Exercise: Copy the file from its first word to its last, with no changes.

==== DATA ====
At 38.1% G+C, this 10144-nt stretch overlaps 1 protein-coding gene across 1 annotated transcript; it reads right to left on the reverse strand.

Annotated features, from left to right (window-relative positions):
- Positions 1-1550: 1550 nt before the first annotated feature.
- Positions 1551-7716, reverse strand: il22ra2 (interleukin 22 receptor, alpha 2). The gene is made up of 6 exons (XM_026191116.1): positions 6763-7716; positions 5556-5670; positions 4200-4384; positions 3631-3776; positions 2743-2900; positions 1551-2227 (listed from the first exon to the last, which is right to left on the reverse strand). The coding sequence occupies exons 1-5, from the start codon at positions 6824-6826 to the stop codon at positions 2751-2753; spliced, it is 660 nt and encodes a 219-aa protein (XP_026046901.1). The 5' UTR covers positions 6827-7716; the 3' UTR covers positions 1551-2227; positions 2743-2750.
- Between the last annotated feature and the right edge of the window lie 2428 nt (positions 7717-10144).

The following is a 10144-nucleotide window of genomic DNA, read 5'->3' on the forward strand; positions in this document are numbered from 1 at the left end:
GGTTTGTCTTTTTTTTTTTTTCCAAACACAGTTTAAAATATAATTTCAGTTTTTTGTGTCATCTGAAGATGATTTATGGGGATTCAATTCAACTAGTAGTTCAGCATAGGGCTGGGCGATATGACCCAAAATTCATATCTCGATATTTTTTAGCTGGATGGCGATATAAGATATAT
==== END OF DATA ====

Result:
At 38.1% G+C, this 10144-nt stretch overlaps 1 protein-coding gene across 1 annotated transcript; it reads right to left on the reverse strand.

Annotated features, from left to right (window-relative positions):
- Positions 1-1550: 1550 nt before the first annotated feature.
- Positions 1551-7716, reverse strand: il22ra2 (interleukin 22 receptor, alpha 2). The gene is made up of 6 exons (XM_026191116.1): positions 6763-7716; positions 5556-5670; positions 4200-4384; positions 3631-3776; positions 2743-2900; positions 1551-2227 (listed from the first exon to the last, which is right to left on the reverse strand). The coding sequence occupies exons 1-5, from the start codon at positions 6824-6826 to the stop codon at positions 2751-2753; spliced, it is 660 nt and encodes a 219-aa protein (XP_026046901.1). The 5' UTR covers positions 6827-7716; the 3' UTR covers positions 1551-2227; positions 2743-2750.
- Between the last annotated feature and the right edge of the window lie 2428 nt (positions 7717-10144).

The following is a 10144-nucleotide window of genomic DNA, read 5'->3' on the forward strand; positions in this document are numbered from 1 at the left end:
GGTTTGTCTTTTTTTTTTTTTCCAAACACAGTTTAAAATATAATTTCAGTTTTTTGTGTCATCTGAAGATGATTTATGGGGATTCAATTCAACTAGTAGTTCAGCATAGGGCTGGGCGATATGACCCAAAATTCATATCTCGATATTTTTTAGCTGGATGGCGATATAAGATATAT